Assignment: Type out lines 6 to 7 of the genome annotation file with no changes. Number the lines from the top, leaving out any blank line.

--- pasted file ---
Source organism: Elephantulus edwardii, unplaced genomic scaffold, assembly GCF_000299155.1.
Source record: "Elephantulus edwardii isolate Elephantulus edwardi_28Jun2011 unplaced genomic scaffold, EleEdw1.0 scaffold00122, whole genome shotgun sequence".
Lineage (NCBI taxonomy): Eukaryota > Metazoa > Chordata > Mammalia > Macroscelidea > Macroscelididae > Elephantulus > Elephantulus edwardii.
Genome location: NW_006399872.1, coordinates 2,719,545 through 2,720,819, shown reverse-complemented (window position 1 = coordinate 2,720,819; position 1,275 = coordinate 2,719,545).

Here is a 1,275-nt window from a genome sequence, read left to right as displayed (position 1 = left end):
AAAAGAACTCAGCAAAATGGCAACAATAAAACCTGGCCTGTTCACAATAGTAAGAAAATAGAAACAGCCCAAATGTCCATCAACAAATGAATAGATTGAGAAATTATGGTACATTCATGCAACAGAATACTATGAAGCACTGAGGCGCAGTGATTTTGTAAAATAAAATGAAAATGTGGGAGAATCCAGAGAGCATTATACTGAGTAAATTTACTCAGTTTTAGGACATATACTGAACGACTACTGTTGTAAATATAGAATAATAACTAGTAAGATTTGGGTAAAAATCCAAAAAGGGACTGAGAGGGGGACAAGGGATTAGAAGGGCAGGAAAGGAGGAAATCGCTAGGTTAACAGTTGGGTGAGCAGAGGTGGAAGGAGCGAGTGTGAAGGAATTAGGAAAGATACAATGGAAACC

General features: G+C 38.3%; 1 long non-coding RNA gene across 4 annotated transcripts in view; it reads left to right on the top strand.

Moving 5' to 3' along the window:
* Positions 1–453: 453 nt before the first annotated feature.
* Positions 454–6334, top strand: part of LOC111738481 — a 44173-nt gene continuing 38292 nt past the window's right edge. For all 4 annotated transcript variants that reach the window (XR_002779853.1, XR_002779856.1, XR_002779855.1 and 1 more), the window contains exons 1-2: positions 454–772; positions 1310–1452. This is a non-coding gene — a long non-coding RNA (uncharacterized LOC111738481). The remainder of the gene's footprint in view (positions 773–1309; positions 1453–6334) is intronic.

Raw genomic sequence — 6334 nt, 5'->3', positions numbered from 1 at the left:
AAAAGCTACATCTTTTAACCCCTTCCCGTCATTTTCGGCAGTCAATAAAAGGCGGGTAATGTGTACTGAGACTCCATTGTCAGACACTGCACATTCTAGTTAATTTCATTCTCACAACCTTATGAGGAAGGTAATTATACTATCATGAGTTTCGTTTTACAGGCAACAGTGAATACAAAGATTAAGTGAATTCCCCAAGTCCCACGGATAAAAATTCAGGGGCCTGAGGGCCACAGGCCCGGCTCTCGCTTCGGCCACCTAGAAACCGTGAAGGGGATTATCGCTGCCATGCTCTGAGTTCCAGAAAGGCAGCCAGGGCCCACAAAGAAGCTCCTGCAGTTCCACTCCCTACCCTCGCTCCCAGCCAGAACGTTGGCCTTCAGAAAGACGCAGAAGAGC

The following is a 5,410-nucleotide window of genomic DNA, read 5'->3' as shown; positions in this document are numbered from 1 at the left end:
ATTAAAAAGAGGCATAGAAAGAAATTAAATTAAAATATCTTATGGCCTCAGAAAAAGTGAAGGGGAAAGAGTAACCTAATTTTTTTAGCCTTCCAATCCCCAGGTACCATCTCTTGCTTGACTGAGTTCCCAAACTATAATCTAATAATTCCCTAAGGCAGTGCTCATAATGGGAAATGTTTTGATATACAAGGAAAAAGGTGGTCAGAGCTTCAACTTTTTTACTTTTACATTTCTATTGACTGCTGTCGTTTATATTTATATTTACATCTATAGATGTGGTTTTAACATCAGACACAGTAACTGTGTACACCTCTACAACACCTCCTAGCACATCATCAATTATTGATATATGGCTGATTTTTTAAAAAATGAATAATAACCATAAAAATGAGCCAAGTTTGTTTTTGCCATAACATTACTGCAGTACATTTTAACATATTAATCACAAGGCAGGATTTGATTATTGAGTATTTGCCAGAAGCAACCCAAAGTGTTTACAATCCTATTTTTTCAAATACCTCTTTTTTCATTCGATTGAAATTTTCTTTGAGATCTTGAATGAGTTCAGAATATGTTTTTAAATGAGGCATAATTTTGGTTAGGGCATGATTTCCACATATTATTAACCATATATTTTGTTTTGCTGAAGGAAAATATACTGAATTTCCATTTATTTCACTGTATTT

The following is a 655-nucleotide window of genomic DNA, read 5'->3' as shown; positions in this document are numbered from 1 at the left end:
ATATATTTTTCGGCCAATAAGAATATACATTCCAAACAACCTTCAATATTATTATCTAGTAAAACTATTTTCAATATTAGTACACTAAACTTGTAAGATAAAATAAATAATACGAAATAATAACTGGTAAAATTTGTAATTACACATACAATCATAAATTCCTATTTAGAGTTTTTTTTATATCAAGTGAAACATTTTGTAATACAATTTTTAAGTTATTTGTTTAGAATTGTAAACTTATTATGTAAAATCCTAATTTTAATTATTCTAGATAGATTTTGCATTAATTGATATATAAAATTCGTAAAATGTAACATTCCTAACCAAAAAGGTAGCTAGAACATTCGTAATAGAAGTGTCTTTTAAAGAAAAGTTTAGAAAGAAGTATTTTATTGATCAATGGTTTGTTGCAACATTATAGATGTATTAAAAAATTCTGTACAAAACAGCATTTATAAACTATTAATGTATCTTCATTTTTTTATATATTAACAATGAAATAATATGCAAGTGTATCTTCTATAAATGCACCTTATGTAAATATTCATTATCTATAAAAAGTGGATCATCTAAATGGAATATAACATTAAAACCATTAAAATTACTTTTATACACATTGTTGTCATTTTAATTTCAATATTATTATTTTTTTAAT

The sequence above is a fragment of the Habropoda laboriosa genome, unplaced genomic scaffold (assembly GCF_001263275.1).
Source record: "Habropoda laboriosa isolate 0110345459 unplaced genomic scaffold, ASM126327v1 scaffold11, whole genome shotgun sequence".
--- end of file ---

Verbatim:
AAAAGAACTCAGCAAAATGGCAACAATAAAACCTGGCCTGTTCACAATAGTAAGAAAATAGAAACAGCCCAAATGTCCATCAACAAATGAATAGATTGAGAAATTATGGTACATTCATGCAACAGAATACTATGAAGCACTGAGGCGCAGTGATTTTGTAAAATAAAATGAAAATGTGGGAGAATCCAGAGAGCATTATACTGAGTAAATTTACTCAGTTTTAGGACATATACTGAACGACTACTGTTGTAAATATAGAATAATAACTAGTAAGATTTGGGTAAAAATCCAAAAAGGGACTGAGAGGGGGACAAGGGATTAGAAGGGCAGGAAAGGAGGAAATCGCTAGGTTAACAGTTGGGTGAGCAGAGGTGGAAGGAGCGAGTGTGAAGGAATTAGGAAAGATACAATGGAAACC

General features: G+C 38.3%; 1 long non-coding RNA gene across 4 annotated transcripts in view; it reads left to right on the top strand.